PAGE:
‘SOJA’s win, no ambush’
VOTING member and former Reggae Committee head with the Grammys, Cristy Barber, is lauding American reggae band SOJA on their win in the Best Reggae Album category at Sunday’s 64th staging of the event in Las Vegas, Nevada.
SOJA’s Beauty in the Silence beat Spice (10), Gramps Morgan (Positive Vibrations), Sean Paul (Live N Livin), Etana (Pamoja), and Jesse Royal (Royal) for music industry’s highest honour.
This was the 25-year-old SOJA’s third nomination in the category. They were previously nominated for Live in Virginia (2017) and Amid the Noise and the Haste (2015), which peaked at number two on the Billboard Reggae Albums chart last October.
However, there have been dissenting voices, in some quarters, about SOJA’s win. Others argue that the win is a wake-up call for reggae and dancehall practitioners.
Barber, a Grammy-nominated producer and 30-year music industry veteran, feels the American band – which she has worked with for the past decade – deserves the win and have applied themselves.
“I’m really shocked that people are shocked that SOJA got it. They’re a band that’s been around 25 years and they didn’t just pop up. This is a movement that’s been all over the world. I mean, reggae music is the most important genre in the world. We inspire nations, so it shouldn’t shock people that people of other religions and colours want to pay homage to this industry, which is what I’ve done for 30 years. So, when I see them, I see me… With education comes truth. Quick to anger without education is a recipe for disaster. I’ve been on this soapbox for 18 years, trying to educate the reggae industry on how the Academy works. I’m still waiting on the masses to take heed,” Barber told the Jamaica Observer.
“I’ve been with them since 2012 when they got their deal with ATO Records and they actually sought me out to speak to me in regards to working more closely within the Jamaican reggae industry that they love so much. And the Grammy consideration came up and they’ve been students of the learn. Everything I’ve been saying for 18 years, they pay attention to everything. And they applied themselves and they did the work. So that’s why they have three Grammy nominations and they finally got a win. They deserved it. They work very hard and they actually tour and sell more records than a lot of the artistes we have out of Jamaica,” she continued.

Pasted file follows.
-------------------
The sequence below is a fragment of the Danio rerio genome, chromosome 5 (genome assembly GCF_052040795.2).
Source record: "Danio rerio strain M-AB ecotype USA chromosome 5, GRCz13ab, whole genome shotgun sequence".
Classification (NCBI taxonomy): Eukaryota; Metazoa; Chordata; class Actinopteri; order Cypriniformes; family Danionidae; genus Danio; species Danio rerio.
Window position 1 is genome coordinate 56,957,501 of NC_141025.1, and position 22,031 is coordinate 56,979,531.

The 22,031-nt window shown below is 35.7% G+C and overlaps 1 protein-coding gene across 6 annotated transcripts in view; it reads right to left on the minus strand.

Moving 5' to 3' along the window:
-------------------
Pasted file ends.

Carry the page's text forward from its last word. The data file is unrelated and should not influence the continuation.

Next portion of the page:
SOJA – based in Arlington, Virginia – is one of the top-selling reggae bands in America. Their albums consistently outsell their Jamaican counterparts, and they tour annually across the United States.
The group has four number one titles on the Billboard Reggae Albums chart, while their album sales have surpassed more than 200,000 copies in the United States. Their 2012 album Strength to Survive has sold more than 70,000 copies.
Barber cut her teeth working several reggae projects over the years in marketing, artiste and repertoire (A&R) and public relations at several labels throughout the years, including VP Records, Def Jamaica (Def Jam Records), Columbia Records, Republic Records, Tuff Gong and Ghetto Youths International.
She explained the process for persons to submit their music to the Academy.
“In order to submit a release for consideration, it has to be submitted by a record label, publisher, or media company that the Academy recognises or by a voting member. I submit for people every year as I have been a voting member for 18 years. Artistes should work an Academy exposure campaign into your project marketing plans right out the gate. Don’t wait until voting opens,” she said.